The world of personal computing is changing. Judging from sales figures, laptops have long surpassed desktops as the dominant form of computer. The surge in netbook sales has shown that users are willing to sacrifice performance in the name of portability and price. More important, smartphones are now fully functional computers with a wide variety of applications and services that are rapidly gobbling up users' time and money. With laptops falling in price, premium netbooks rising in cost, and no-contract smartphones commanding US$400 or more, the differences in price are not necessarily that great.
Before you make a purchasing decision, consider what you want to do with your new mobile device. In this guide, I describe several common portable-computing tasks and discuss the pros and cons of the various devices for each.
Getting Work Done
When professionals need to get down to business, they often have specific requirements. The projects such users work on are often big Word documents, large and complicated Excel spreadsheets, multimedia presentations, or even custom software and databases. The IT department may need to manage the device, too. Here's a rundown of how each type of mobile device rates for the work world.
Laptop: A full-fledged laptop is probably the best choice for doing corporate work. The higher-resolution screen fits big spreadsheets more easily, and higher-power CPUs coupled with more RAM allow for smoother multitasking. You can find plenty of "business rugged" laptops capable of surviving lots of plane trips, and IT manageability features are standard in business-class laptops. The downside? A good business laptop costs twice as much as either of the other two devices, and it's likely to weigh twice as much as a netbook. Even a business ultraportable will easily outweigh most netbooks, and will clearly be far more of a burden than a smartphone.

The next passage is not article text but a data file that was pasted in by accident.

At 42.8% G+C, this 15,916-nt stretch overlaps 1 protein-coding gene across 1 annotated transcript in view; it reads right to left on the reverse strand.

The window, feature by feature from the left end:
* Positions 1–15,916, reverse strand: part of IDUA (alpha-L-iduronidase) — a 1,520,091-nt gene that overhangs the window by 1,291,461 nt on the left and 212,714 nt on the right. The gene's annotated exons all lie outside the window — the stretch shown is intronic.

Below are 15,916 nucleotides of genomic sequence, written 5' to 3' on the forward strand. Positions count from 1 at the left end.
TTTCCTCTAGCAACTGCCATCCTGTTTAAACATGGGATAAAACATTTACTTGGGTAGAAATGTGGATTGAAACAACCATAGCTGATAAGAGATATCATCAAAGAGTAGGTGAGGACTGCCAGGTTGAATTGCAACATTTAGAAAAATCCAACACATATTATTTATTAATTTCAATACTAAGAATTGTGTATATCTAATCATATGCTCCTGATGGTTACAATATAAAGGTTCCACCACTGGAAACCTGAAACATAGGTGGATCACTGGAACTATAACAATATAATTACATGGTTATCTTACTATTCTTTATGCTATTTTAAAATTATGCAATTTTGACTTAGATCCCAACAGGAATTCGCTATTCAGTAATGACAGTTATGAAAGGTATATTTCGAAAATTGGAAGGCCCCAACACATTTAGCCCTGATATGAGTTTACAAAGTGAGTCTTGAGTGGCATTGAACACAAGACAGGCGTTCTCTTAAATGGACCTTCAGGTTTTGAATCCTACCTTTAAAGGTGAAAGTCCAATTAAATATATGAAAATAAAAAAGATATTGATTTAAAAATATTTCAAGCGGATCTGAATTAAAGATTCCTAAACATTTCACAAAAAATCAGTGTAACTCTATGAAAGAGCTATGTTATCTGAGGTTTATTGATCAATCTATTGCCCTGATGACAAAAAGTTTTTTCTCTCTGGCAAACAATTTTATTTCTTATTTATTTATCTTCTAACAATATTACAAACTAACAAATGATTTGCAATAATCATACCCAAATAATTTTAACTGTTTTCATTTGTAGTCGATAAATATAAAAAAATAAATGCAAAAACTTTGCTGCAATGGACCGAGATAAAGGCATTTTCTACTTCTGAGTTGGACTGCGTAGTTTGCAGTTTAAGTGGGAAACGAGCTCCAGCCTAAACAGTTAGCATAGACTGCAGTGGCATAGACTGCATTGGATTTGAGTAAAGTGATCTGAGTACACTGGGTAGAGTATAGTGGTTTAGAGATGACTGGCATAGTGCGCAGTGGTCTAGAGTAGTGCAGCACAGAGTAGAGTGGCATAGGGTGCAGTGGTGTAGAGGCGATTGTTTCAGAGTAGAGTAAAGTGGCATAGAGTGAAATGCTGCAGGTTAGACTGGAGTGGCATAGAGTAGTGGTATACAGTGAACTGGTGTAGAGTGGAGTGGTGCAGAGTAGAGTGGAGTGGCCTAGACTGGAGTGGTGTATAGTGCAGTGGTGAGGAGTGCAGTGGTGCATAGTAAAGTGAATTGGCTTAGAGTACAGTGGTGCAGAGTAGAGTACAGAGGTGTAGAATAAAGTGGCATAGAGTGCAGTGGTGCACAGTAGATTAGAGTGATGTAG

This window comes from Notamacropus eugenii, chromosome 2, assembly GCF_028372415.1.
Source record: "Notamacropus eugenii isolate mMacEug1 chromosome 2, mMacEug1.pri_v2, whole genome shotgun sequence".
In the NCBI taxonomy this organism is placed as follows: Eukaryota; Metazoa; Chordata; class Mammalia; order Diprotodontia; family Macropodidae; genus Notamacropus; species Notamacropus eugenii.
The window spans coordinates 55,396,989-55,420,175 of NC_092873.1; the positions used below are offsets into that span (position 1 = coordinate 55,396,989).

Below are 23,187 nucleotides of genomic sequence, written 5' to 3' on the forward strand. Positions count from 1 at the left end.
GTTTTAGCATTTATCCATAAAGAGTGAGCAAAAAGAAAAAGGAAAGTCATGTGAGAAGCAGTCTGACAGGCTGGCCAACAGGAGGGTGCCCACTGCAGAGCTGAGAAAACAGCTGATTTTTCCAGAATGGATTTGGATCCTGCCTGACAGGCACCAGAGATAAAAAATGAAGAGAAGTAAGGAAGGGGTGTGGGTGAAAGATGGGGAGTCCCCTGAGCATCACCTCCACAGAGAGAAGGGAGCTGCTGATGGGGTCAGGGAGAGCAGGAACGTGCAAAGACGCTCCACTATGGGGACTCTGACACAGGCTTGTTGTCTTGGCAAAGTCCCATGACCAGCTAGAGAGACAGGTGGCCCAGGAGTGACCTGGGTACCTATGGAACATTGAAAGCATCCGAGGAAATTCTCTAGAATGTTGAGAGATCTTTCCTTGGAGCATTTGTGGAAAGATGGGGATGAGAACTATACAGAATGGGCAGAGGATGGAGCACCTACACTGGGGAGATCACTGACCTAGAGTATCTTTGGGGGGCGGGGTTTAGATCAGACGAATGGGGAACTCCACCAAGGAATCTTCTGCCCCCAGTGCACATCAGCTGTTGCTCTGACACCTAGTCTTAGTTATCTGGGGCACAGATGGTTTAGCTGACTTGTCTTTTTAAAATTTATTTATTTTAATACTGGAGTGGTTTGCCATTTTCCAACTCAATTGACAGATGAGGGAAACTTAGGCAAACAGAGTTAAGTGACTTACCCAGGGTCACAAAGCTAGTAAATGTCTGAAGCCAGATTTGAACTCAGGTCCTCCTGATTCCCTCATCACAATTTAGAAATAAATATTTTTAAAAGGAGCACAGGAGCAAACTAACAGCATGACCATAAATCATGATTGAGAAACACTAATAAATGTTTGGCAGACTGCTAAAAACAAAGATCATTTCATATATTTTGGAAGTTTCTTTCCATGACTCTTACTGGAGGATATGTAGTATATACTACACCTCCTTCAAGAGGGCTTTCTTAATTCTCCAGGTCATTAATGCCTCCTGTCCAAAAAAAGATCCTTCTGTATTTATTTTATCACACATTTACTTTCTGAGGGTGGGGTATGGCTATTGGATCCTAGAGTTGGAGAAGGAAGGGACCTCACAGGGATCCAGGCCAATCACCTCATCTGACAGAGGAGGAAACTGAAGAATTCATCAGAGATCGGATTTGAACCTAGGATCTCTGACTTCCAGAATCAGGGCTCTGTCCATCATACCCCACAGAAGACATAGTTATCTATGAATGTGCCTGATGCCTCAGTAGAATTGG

Netbook: Precious few netbooks offer IT manageability features or a "business rugged" design, but they do exist--see the HP Mini 5102 for starters. Still, netbooks' cramped keyboards and screens, not to mention their limited CPU power and RAM, make it hard to work on major business projects without frustrating slowdown. Netbooks are fine for business users who just need to fire off some e-mail, find directions, or read news on the go, but they're less than ideal for serious work.
Smartphone: A good smartphone is practically indispensible for heavy corporate workers. Having access to your contacts and calendar in a device that's always with you is a huge benefit. Forget about getting any actual work done, though. Phone apps don't handle major business projects well at all, and the tiny keyboards (whether physical or on screen) don't accommodate anything longer than a quick sentence or two in an e-mail or text message.
What to buy: If you're a corporate user who really needs to work on the go, you want a real laptop. A smartphone that lets you access your business contacts, calendar, and e-mail is a no-brainer, but it's of no use when you have to update your presentation or fix a few cells in a massive, multipage spreadsheet. The best combination is a solid business-class laptop and an IT-friendly smartphone.
Home and Student Life
Not a corporate road warrior? That doesn't mean that you don't need to get some work done on a portable device. Productivity isn't just for Fortune 500 middle managers: Students need laptops to take notes or write papers, while home users have to write letters, do taxes, or balance the family budget. The requirements of home users and students differ from those of business professionals, however.